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London Grove, Pennsylvania

London Grove, population 7,475 (2010), is a 15-square-mile township located in Chester County, Pennsylvania, 35 miles west of Philadelphia and 16 miles northwest of Wilmington, Delaware. The Township retains considerable agricultural and is known as the “Mushroom Capital of the World”. In the 1990s, London Grove was looking for ways to preserve its unique agricultural character despite its proximity to the East Coast megalopolis. Like another Chester County township, East Nantmeal, London Grove adopted a new zoning code in 1995 designed to protect agriculture by rezoning farmland from one unit per acre to one unit per ten acres.

London Grove farmers generally supported the rezoning to lower densities. According to the Township’s planning consultant, Wayne Grafton, this support stemed partly from the fact that London Grove farmers tended to recognize the value of retaining the Township’s farmland for the production of high-value crops.

However, London Grove also sought to soften the impact of this downzoning by allowing development rights in the Agricultural Preservation district to be transferred at the rate of one development right per 1.5 acres. In fact, the 1995 TDR ordinance stated that the transfer option was designed to avoid economic hardships for the owners of land in this district and to provide an equitable way to compensate these landowners for development restrictions. The 1995 ordinance was amended in 2006 and 2007. The following section discusses the provisions that appeared in the code in November 2011.

Process

The London Grove TDR provisions, appearing in Sections 27-501 through 27-508 of the zoning code, aim to preserve agricultural land, open space, sensitive natural areas and rural community character including prime farmland, steam valleys with associated wetlands and floodplains and historic, scenic and cultural resources.

Sending sites must be at least 10 acres in size, zoned Agricultural Preservation (AP) or Residential Rural (RR) and contain prime farmland, mature woodlands, steam valleys or historic, scenic or cultural resources. TDR allocation is calculated by deducting land associated with existing dwellings. Then this net acreage is multiplied by 0.625 in the AP zone and 1.15 in the RR zone. When sending area landowners choose to participate, they record a permanent conservation as well as a conservation plan setting forth the management and agricultural techniques used to perpetually protect the restricted areas. Sending areas can also be acquired by the Township and may then be used for recreational purposes consistent with the Township’s conservation goals. Owners have the option of transferring only some of a sending site’s development rights but the easement must, to the greatest extent possible, preserve those portions of the sending site with the greatest concentration of critical resources.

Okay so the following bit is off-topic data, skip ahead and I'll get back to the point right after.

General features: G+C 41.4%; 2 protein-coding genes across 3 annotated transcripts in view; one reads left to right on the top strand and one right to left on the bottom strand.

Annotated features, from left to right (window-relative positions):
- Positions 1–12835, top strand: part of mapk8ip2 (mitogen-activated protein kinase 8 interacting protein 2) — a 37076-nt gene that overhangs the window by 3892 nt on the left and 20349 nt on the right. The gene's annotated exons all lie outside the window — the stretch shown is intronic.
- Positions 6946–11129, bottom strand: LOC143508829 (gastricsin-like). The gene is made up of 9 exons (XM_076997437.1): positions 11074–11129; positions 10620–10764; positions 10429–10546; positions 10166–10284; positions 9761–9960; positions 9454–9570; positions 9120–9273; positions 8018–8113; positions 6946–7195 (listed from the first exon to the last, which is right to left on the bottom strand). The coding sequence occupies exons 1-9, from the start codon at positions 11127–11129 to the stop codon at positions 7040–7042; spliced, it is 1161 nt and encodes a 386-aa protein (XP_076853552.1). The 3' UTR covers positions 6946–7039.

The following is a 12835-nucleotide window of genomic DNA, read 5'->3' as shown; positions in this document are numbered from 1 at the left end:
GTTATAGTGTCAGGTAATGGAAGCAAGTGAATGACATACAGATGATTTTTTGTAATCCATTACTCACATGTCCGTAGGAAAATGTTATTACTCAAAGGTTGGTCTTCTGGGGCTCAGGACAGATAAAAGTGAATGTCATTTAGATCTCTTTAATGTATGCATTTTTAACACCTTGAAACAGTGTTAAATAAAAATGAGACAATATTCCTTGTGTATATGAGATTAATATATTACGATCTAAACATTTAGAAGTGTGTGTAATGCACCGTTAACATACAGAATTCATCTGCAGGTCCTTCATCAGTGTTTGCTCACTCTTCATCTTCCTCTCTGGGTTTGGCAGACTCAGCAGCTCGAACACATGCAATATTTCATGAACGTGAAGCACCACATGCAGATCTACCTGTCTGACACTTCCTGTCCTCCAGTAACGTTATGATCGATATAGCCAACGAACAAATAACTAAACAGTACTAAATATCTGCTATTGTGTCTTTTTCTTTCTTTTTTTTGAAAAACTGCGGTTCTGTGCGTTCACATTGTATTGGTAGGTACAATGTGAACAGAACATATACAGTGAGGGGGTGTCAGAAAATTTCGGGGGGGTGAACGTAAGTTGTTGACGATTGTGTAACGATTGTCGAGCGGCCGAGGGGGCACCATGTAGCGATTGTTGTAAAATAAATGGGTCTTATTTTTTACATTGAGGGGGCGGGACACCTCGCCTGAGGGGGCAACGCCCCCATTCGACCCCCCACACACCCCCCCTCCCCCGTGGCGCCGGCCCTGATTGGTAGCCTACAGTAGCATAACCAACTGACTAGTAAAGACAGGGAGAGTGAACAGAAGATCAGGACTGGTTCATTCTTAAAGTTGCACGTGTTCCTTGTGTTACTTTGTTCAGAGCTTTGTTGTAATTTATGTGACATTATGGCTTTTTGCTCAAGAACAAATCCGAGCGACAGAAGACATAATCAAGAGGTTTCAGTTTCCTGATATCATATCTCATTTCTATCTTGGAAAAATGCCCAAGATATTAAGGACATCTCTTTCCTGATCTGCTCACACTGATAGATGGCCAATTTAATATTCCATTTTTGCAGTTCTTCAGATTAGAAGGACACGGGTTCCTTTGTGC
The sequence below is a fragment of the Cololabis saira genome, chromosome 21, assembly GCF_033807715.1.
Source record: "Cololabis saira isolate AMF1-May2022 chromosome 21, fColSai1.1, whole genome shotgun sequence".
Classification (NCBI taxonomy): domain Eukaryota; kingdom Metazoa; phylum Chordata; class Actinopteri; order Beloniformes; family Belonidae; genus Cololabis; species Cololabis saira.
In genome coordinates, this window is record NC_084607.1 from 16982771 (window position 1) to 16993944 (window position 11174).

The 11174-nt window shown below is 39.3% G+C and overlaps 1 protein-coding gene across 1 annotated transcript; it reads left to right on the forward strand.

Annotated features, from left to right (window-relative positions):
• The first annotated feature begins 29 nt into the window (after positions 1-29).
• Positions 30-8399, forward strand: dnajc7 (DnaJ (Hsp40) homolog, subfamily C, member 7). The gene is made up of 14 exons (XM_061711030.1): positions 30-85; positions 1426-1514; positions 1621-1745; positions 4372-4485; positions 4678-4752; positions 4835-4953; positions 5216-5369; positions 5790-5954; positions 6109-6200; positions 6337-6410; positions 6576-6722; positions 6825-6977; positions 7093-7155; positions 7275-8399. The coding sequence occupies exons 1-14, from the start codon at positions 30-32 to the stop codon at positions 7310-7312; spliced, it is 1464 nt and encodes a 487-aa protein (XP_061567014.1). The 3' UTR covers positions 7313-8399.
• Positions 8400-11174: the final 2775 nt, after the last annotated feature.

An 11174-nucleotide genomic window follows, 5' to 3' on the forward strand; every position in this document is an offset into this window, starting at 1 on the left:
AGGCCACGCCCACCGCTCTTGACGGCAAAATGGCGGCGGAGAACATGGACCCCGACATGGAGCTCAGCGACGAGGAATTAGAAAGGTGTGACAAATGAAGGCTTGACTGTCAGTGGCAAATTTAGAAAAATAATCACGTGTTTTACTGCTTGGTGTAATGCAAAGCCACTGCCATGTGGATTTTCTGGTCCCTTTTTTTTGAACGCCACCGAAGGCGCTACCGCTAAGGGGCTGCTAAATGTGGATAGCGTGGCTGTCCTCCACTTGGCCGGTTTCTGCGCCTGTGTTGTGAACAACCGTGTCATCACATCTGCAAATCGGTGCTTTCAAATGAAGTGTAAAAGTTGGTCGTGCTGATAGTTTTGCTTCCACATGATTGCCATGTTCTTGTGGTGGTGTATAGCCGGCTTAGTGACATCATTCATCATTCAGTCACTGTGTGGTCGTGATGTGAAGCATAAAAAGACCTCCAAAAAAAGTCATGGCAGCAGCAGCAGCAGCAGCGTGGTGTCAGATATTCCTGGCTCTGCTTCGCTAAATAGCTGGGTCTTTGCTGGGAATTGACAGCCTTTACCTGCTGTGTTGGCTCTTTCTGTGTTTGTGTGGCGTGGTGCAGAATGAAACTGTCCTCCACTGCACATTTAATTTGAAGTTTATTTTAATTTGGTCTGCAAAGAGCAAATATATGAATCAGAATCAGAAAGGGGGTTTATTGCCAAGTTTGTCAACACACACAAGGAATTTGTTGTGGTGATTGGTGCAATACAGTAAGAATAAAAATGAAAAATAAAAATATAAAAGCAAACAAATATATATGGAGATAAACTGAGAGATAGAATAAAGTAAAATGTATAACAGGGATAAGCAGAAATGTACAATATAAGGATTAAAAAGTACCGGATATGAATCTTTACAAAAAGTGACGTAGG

Receiving sites must be at least 3 acres in size and zoned Residential High (RH), Residential Medium (RM) or Residential Mobile Home (MH). The additional dwelling units allowed by TDR vary depending on the zoning of the receiving site and whether the TDRs come from sending sites zoned RR or AP. For example in the RM zone, projects using TDR can exceed baseline by 1 dwelling unit transferred from a sending site zoned RR but up to 10 bonus units for TDRs transferred from the AP zone. The code also allows receiving site developments to exceed baseline by 1,000 square feet of floor area using TDRs from sending sites zoned AP but only 500 square feet using TDRs from sending sites zoned RR. The London Grove code allows reductions in area and bulk requirements for receiving site projects using TDR.

The ordinance allows London Grove to buy TDRs or acquire them when landowners donate their properties to the Township. The Township can either resell these rights or retire them.

Program Status

In a January 2001 update, planning consultant Wayne Grafton reported that no transfers had occurred under the 1995 ordinance as of that date and that the Township was working on the TDR ordinance amendments that were ultimately adopted in 2006 and 2007.